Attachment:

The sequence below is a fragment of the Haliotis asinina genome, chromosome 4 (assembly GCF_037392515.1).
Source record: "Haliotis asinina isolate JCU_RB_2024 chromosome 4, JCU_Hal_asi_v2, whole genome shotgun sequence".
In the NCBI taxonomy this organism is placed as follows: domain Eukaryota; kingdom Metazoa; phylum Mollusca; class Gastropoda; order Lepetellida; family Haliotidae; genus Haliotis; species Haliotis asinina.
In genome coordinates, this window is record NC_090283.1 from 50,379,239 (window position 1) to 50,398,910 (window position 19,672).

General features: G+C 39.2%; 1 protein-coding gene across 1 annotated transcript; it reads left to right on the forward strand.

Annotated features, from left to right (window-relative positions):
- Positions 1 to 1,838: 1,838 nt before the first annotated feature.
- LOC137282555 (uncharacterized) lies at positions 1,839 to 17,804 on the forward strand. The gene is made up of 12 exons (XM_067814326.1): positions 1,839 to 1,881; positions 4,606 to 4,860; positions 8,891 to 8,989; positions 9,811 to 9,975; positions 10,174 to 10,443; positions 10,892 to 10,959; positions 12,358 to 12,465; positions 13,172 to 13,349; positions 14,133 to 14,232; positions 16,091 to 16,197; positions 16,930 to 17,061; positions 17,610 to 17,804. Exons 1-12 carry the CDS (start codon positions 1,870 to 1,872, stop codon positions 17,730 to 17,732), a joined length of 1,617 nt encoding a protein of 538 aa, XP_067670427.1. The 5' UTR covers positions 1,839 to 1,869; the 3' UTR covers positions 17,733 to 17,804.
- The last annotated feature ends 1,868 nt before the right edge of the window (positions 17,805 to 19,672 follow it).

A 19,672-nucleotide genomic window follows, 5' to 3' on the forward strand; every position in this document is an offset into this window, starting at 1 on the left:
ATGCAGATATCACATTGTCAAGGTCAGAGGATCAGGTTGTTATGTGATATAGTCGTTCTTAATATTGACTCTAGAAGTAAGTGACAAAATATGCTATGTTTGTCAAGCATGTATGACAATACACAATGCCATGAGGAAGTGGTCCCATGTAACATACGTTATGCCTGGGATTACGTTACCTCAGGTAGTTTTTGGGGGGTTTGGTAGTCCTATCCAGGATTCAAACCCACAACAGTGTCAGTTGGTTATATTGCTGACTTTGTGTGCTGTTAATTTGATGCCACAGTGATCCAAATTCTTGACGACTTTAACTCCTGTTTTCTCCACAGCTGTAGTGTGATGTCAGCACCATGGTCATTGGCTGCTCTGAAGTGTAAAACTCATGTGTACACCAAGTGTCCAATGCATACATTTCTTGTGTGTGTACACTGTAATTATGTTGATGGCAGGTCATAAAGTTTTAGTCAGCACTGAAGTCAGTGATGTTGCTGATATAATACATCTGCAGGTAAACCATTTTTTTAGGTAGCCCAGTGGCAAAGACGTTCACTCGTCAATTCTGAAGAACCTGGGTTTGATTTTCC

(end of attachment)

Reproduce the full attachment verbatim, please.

The sequence below is a fragment of the Haliotis asinina genome, chromosome 4 (assembly GCF_037392515.1).
Source record: "Haliotis asinina isolate JCU_RB_2024 chromosome 4, JCU_Hal_asi_v2, whole genome shotgun sequence".
In the NCBI taxonomy this organism is placed as follows: domain Eukaryota; kingdom Metazoa; phylum Mollusca; class Gastropoda; order Lepetellida; family Haliotidae; genus Haliotis; species Haliotis asinina.
In genome coordinates, this window is record NC_090283.1 from 50,379,239 (window position 1) to 50,398,910 (window position 19,672).

General features: G+C 39.2%; 1 protein-coding gene across 1 annotated transcript; it reads left to right on the forward strand.

Annotated features, from left to right (window-relative positions):
- Positions 1 to 1,838: 1,838 nt before the first annotated feature.
- LOC137282555 (uncharacterized) lies at positions 1,839 to 17,804 on the forward strand. The gene is made up of 12 exons (XM_067814326.1): positions 1,839 to 1,881; positions 4,606 to 4,860; positions 8,891 to 8,989; positions 9,811 to 9,975; positions 10,174 to 10,443; positions 10,892 to 10,959; positions 12,358 to 12,465; positions 13,172 to 13,349; positions 14,133 to 14,232; positions 16,091 to 16,197; positions 16,930 to 17,061; positions 17,610 to 17,804. Exons 1-12 carry the CDS (start codon positions 1,870 to 1,872, stop codon positions 17,730 to 17,732), a joined length of 1,617 nt encoding a protein of 538 aa, XP_067670427.1. The 5' UTR covers positions 1,839 to 1,869; the 3' UTR covers positions 17,733 to 17,804.
- The last annotated feature ends 1,868 nt before the right edge of the window (positions 17,805 to 19,672 follow it).

A 19,672-nucleotide genomic window follows, 5' to 3' on the forward strand; every position in this document is an offset into this window, starting at 1 on the left:
ATGCAGATATCACATTGTCAAGGTCAGAGGATCAGGTTGTTATGTGATATAGTCGTTCTTAATATTGACTCTAGAAGTAAGTGACAAAATATGCTATGTTTGTCAAGCATGTATGACAATACACAATGCCATGAGGAAGTGGTCCCATGTAACATACGTTATGCCTGGGATTACGTTACCTCAGGTAGTTTTTGGGGGGTTTGGTAGTCCTATCCAGGATTCAAACCCACAACAGTGTCAGTTGGTTATATTGCTGACTTTGTGTGCTGTTAATTTGATGCCACAGTGATCCAAATTCTTGACGACTTTAACTCCTGTTTTCTCCACAGCTGTAGTGTGATGTCAGCACCATGGTCATTGGCTGCTCTGAAGTGTAAAACTCATGTGTACACCAAGTGTCCAATGCATACATTTCTTGTGTGTGTACACTGTAATTATGTTGATGGCAGGTCATAAAGTTTTAGTCAGCACTGAAGTCAGTGATGTTGCTGATATAATACATCTGCAGGTAAACCATTTTTTTAGGTAGCCCAGTGGCAAAGACGTTCACTCGTCAATTCTGAAGAACCTGGGTTTGATTTTCC